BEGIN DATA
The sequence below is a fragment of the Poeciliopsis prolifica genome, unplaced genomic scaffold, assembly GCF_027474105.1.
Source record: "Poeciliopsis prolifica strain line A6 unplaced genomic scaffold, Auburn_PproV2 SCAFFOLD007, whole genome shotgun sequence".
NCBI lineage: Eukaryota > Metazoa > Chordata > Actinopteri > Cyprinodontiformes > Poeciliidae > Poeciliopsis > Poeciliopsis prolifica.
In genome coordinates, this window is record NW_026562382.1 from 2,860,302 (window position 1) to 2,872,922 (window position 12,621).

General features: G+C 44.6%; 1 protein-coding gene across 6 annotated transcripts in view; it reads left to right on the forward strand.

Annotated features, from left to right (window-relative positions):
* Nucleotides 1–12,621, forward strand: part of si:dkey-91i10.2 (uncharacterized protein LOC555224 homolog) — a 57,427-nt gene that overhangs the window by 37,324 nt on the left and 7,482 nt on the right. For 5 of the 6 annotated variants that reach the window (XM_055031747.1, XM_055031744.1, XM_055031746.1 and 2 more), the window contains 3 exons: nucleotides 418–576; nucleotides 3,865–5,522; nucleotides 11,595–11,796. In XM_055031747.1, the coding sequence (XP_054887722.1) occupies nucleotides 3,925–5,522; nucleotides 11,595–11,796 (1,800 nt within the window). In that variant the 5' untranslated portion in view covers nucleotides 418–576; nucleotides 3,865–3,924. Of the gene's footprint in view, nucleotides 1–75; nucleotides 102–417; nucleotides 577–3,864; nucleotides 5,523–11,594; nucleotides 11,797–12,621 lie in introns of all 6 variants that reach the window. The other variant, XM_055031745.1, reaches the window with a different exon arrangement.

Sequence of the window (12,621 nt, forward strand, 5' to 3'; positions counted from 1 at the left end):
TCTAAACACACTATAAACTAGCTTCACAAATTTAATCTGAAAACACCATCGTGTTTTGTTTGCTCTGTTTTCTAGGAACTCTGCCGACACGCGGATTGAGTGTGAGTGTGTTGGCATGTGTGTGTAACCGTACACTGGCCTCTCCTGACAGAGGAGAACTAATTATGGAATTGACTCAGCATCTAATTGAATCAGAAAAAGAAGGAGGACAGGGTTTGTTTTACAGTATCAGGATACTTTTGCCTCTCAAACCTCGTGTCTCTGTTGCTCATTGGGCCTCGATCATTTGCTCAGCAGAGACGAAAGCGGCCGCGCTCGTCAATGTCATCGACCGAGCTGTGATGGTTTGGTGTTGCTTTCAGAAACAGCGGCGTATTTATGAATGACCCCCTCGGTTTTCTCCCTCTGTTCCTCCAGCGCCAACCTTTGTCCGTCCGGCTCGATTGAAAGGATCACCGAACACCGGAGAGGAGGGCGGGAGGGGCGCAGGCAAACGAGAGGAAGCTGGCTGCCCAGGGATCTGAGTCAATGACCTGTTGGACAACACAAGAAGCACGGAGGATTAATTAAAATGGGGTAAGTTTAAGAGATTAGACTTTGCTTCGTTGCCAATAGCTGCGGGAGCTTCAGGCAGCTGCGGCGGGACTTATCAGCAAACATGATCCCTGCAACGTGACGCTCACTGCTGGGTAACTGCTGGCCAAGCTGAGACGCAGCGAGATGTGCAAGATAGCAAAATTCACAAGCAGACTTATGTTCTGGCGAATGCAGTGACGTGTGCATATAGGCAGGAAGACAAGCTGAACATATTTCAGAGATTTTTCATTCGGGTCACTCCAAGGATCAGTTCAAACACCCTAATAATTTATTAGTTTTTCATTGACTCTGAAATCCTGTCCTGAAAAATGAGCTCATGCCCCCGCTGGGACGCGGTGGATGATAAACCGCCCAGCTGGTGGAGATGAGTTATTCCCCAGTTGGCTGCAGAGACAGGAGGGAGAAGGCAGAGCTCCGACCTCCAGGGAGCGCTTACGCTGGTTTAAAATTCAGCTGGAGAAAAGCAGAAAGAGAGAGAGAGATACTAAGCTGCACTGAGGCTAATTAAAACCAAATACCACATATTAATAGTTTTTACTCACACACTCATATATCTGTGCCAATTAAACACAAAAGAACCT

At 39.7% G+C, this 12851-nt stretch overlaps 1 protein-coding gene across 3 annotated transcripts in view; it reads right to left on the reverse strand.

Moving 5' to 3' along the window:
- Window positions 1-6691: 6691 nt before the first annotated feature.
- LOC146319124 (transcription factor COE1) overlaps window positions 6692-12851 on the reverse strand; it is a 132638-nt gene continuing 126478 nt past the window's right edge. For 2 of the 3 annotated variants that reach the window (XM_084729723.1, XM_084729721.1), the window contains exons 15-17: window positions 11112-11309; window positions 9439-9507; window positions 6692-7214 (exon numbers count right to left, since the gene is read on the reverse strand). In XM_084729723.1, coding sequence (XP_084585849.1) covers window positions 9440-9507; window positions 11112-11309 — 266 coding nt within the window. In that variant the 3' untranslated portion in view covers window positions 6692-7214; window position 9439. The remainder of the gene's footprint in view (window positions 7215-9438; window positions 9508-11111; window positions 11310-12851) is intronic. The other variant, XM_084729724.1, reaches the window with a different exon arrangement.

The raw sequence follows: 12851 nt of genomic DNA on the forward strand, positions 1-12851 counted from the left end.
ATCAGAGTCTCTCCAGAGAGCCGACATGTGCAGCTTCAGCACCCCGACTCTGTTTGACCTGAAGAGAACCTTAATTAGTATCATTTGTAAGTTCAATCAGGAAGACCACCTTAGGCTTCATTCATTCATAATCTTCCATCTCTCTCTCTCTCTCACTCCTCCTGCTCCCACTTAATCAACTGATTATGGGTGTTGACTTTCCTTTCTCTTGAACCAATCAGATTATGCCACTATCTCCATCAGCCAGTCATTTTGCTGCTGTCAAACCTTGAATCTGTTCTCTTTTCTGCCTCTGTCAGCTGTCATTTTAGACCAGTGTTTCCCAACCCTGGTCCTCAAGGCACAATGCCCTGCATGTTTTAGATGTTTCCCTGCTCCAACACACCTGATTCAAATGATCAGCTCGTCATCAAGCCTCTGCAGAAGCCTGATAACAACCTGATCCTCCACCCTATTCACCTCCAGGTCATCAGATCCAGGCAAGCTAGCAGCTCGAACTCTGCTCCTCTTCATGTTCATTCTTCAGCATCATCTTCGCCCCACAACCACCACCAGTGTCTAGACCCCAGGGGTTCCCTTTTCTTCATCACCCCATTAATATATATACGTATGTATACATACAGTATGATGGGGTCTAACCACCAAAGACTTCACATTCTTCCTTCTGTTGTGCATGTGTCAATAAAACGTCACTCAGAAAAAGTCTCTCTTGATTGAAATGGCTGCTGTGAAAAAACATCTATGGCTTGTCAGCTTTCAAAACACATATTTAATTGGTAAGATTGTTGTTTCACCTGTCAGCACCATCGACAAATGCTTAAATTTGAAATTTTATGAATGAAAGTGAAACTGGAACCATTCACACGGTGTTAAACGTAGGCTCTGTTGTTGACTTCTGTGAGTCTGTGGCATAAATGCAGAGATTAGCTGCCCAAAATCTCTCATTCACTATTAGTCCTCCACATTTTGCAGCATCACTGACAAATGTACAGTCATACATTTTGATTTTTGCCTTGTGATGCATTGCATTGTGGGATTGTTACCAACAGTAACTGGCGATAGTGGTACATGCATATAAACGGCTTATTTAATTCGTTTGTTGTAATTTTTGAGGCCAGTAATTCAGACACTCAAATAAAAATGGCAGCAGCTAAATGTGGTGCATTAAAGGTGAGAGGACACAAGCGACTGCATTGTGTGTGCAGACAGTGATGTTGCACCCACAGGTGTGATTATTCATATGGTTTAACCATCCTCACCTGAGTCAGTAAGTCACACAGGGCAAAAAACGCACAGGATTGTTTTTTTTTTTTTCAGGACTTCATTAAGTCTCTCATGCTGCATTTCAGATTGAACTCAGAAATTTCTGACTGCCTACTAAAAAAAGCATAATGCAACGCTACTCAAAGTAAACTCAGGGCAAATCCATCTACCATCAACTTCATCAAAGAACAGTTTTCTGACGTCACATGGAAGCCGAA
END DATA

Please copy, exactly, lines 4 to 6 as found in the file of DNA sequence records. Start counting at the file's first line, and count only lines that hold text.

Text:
In genome coordinates, this window is record NW_026562382.1 from 2,860,302 (window position 1) to 2,872,922 (window position 12,621).

General features: G+C 44.6%; 1 protein-coding gene across 6 annotated transcripts in view; it reads left to right on the forward strand.

Annotated features, from left to right (window-relative positions):